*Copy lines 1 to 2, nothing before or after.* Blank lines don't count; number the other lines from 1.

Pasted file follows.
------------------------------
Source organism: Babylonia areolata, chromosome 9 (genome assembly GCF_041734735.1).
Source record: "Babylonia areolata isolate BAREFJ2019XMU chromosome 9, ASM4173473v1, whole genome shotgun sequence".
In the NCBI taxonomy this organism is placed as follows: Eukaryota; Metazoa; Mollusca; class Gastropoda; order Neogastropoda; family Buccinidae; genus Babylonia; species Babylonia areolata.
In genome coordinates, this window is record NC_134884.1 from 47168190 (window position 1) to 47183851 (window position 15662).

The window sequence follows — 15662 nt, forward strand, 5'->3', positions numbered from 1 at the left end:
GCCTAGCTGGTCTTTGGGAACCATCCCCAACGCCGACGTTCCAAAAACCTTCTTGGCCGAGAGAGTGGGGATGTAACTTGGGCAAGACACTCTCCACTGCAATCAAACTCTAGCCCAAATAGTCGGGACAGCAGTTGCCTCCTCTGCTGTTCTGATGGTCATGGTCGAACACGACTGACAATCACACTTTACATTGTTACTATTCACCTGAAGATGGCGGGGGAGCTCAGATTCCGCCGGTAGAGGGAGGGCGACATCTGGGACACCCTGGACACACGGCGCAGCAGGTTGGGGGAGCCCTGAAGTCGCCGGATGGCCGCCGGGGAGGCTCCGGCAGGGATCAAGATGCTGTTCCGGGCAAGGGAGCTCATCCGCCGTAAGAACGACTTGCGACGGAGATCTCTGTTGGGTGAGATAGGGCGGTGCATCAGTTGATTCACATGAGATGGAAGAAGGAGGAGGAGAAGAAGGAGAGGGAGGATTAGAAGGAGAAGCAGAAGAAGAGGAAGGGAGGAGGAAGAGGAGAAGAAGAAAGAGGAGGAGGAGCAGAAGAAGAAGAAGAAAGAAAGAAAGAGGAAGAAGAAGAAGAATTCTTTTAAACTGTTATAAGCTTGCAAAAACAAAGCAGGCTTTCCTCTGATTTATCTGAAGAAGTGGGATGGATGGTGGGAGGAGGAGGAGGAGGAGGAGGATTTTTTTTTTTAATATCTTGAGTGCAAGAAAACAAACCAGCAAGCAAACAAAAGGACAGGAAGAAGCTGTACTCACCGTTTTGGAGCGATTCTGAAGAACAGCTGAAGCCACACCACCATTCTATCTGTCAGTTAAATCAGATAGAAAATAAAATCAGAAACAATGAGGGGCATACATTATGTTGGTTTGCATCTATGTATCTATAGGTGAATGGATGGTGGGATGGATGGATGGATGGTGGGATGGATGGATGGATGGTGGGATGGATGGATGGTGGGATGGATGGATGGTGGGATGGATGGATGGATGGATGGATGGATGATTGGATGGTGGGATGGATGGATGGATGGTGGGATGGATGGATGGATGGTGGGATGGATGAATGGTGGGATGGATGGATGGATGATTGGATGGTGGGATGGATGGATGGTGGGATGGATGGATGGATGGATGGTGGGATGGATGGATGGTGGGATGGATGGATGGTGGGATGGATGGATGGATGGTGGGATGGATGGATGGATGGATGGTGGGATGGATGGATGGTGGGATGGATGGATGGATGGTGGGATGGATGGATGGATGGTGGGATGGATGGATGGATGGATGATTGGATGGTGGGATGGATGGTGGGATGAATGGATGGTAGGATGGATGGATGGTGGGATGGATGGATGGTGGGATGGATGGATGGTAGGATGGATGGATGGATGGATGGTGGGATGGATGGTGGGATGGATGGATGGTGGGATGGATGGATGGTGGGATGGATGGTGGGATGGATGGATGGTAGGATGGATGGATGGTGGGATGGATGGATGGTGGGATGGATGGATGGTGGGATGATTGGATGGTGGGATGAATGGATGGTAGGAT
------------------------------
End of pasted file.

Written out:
Source organism: Babylonia areolata, chromosome 9 (genome assembly GCF_041734735.1).
Source record: "Babylonia areolata isolate BAREFJ2019XMU chromosome 9, ASM4173473v1, whole genome shotgun sequence".